Marzia held a pessimistic outlook on the future for women under the Taliban regime. In 2023, women who were forged during the post-2001 era are being targeted and forced to flee, hunted by the Taliban for the freedoms they represent. Whilst the Taliban wages a war against all women, female judges specifically are being actively targeted[xx] and killed[xxi]. Marzia couldn’t help but be reminded of her own experience being forced to flee Afghanistan after the Taliban targeted her for her work as a female judge. With a sense of helplessness, Marzia asserted that “now is the darkest time for women in Afghanistan”.

Limitations of Western Aid

Today, the women who have spent their careers fighting for justice for others, are begging for justice themselves.

In Marzia’s eyes, the international response to the crisis in Afghanistan has fallen short when it comes to tangible aid, particularly for the targeted female judges. Various Western governments such as Germany[xxi], the UK[xxii] [xxiii] and Australia[xxiv] have taken steps to help with the rescuing and settlement of the female Afghan judges by providing emergency visas and asylum. However, Marzia voiced her concerns over the length of these processes, stating that over 18 female judges known to her have filed for refuge, and have been waiting over a year for a decision. Under the Taliban regime, these women may not have a year to wait. Whilst these initiatives provide a welcome refuge for the women of Afghanistan in the long-term, the wait-time means that, in practice, they do little to protect these women in the short-term.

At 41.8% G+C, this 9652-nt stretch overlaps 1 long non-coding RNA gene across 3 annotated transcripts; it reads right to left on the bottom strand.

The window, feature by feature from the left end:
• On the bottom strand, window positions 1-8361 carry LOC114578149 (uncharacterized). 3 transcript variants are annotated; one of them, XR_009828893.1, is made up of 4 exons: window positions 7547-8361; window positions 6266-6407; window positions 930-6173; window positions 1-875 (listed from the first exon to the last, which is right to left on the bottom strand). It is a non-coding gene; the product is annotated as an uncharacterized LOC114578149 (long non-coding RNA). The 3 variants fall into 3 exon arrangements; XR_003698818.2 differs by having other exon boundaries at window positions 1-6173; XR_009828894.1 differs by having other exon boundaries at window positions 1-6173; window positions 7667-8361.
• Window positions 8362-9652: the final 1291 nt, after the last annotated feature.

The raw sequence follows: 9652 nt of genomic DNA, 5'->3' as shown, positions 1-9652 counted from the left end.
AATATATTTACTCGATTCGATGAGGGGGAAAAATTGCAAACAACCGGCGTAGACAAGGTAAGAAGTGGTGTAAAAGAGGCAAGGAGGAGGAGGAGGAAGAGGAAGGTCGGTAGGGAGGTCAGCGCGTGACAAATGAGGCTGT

To secure more immediate aid for the female judges who remain trapped in Afghanistan, Marzia spoke to various international aid agencies, but has struggled to obtain funding to support these women. Referencing the UN’s current funding package, Marzia explained how the existing framework for eligibility excludes the Afghan judges from aid entitlement. The fund is set up to provide emergency relocation costs, security, and legal assistance to women under serious threat because of their commitments to human rights and peace.[xxv] However, the judges have been advised that they are ineligible, as their status as official court judges means that they do not, under the existing framework, qualify as independent ‘human rights activists’. “If the judges are not activists, why were they targeted?” Marzia asks, “they may not work for NGOs, but they work hard for justice in their country”. This brings into question the parameters of the existing framework and its limitations in addressing imminent and legitimate threats to women’s safety in its current form.

In the absence of external aid, Marzia has set up an online petition to engender support and help the female judges trapped in Afghanistan to escape persecution through evacuation and resettlement.[xxvi] Emphasising the impact of using social media to spread awareness for the challenges facing Afghan women, she asked “if I don’t cry, how can you know to offer your hand?” With her petition having amassed over 50,000 signatures so far, it appears that her plea is being heard.

Ultimately, Marzia hopes that the petition will encourage Western governments and international organisations to do more to alleviate the immediate threats to women posed by the Taliban and take a more active role in the protection and resettlement of the female judges at risk in Afghanistan. As a concluding remark, she declared that “today, the women who have spent their careers fighting for justice for others, are begging for justice themselves”. For the women who have dedicated their lives to the facilitation of justice and navigated a biased legal system historically conditioned to suppress women, the international community must act to ensure that, they too, are protected.